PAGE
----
So far so good. Most manufcaturers adopted the spike solution for both speaker stands and equipment racks. They have been praised, somewhat bizarrely I think, for providing both rigid coupling and also isolation. Contradictory I would have thought…
Anyway comparatively recently a new school of thought has emerged. This regards spikes as the work of the devil. Various alternatives are implemented from compliant mountings involving springs or soft materials to devices employing ball bearings. The belief is that these alternatives provide a far more natural and superior sound.
My own view is that I dislike the effect of spikes. They seem to harden the sound, falsely emphasising leading edges of notes and producing an overly and unnaturally tight bass that one simply doesn’t experience in real life. As for the alternatives I don’t know since I have no experience of them. I have neatly side-stepped the issue as my own speakers have built-in wooden plinths that simply sit on the carpet with nothing in between. But certain devices have received much praise in magazine reviews.
So that’s how things stand at the moment. Which method of support you find best, ie. rigid vs compliant you can only tell by listening. I would encourage you to experiment a little especially as you seem to have excellent skills at metal-working and obviously have access to the required equipment. Good luck!
Thanks Pete. That was a very good explanation of what’s happened since I’ve been absent. I can certainly understand the idea that a rigid couple of speaker to substrate would be more tight.
Much like my father who continued to wear paisley ties well past their fashion height in the 70’s my hifi world is stuck in the late 80’s or early 90’s. I may very well want to stay there.
We installed many interesting systems and many of the wonderfully eccentric clients went to great lengths to build amazing rooms just for their systems. I think for me the system that rocked my world was an all Naim system with 135’s actively driving a set of SBL’s.
Thanks for the responses - I think I have a much better idea of how I want to proceed. I’ll post up my solution when I get there.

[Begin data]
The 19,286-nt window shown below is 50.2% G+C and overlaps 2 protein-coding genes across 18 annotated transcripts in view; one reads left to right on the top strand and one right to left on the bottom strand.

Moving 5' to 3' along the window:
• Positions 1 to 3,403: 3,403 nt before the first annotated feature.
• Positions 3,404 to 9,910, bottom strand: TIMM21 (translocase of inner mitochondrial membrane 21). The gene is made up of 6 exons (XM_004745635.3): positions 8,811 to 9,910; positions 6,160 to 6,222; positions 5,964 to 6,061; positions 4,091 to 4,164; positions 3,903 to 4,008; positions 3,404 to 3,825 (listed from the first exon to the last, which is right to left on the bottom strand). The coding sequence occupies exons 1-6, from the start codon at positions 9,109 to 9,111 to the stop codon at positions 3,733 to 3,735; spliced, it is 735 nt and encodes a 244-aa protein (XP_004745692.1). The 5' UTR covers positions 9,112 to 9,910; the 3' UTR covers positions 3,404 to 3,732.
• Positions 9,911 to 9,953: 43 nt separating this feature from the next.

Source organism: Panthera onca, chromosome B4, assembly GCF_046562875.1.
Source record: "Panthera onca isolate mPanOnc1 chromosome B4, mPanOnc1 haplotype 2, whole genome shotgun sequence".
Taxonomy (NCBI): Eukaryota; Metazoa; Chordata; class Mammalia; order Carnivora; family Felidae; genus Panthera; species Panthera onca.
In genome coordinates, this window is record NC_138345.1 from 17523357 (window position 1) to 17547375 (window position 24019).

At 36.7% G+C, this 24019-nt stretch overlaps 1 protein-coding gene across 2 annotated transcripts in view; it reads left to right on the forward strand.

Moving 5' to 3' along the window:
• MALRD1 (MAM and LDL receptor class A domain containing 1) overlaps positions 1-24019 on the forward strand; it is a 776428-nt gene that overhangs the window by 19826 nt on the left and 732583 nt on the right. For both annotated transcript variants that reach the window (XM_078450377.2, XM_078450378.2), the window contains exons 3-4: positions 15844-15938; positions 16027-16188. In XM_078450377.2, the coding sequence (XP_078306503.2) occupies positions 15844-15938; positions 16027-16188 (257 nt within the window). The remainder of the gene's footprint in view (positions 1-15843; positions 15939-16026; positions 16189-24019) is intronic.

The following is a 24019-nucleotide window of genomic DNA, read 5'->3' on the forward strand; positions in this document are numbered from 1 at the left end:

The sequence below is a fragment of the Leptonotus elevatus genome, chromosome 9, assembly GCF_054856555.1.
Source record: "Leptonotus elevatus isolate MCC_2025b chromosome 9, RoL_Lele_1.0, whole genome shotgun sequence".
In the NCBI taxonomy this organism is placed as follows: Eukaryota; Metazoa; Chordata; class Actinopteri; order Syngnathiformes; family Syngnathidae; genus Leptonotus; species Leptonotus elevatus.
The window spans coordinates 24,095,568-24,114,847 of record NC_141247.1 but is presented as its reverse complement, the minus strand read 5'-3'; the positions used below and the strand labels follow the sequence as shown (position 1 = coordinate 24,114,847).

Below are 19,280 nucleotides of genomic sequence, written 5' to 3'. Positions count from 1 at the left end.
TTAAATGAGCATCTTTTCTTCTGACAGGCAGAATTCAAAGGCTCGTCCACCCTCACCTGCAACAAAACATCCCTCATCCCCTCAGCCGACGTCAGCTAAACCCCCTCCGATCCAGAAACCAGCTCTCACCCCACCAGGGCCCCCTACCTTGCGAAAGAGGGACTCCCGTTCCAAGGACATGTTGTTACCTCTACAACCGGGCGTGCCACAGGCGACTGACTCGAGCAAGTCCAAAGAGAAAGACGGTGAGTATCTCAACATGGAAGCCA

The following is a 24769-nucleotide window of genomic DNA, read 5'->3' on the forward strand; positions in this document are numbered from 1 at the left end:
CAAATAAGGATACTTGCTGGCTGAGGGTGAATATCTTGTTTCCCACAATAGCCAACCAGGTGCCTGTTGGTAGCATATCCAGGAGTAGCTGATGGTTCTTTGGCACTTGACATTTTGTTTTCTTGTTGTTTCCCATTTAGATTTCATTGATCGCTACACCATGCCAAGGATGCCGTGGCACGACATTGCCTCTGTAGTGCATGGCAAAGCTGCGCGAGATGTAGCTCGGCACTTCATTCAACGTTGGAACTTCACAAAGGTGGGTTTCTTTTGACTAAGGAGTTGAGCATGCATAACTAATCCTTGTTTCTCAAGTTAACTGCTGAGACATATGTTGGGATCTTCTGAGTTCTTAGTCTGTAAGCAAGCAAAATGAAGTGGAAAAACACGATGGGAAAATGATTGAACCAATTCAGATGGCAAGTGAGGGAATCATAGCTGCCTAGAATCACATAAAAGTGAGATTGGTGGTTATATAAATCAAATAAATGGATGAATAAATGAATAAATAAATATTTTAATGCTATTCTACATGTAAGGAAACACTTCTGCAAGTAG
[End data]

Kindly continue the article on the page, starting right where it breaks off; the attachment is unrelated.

You are not alone in that. And it’s a good place to be. Those times were quite special in hi-fi I think, with some fabulous products that, in my opinion, have never been equalled. In many ways we don’t seem to have really moved on from there and, I would argue, in some ways we have gone backwards. Where are all the ground-breaking and rule-breaking products today? If I could use one word to describe todays hi-fi world compared to back then it would be - ‘bland’.
Yes that’s true. I suppose I was thinking more in terms of products like speakers and amps etc. There don’t seem to be any really exciting products appearing these days that offer something different to the majority. At least not at real-world prices that most people can afford. Back then there were even budget products that stuck their neck out and offered something different. Exciting products like the original Wharfedale Diamond Speakers, Musical Fidelity A100 amp or Rega turntables. These days it seems it’s all ‘me too’. Or maybe I’m just getting old and cynical…
I’m sure there’s an element of that at play. But I think also it’s as a result of the economic conditions that are now prevalent. In those days manufacturers were prepared to take risks and market unusual products that broke the mould. They must have known that they would be ‘niche’ products and not necessarily sell widely, but they still went ahead. The classic Naim and Linn speakers are good examples. They were never popular, never fared well in magazine comparative reviews and were regarded in general as oddities that most people would do best to avoid. Most manufacturers wouldn’t have the courage to market anything like that now as it would just be far too risky financially. So its all safe products that run with the herd.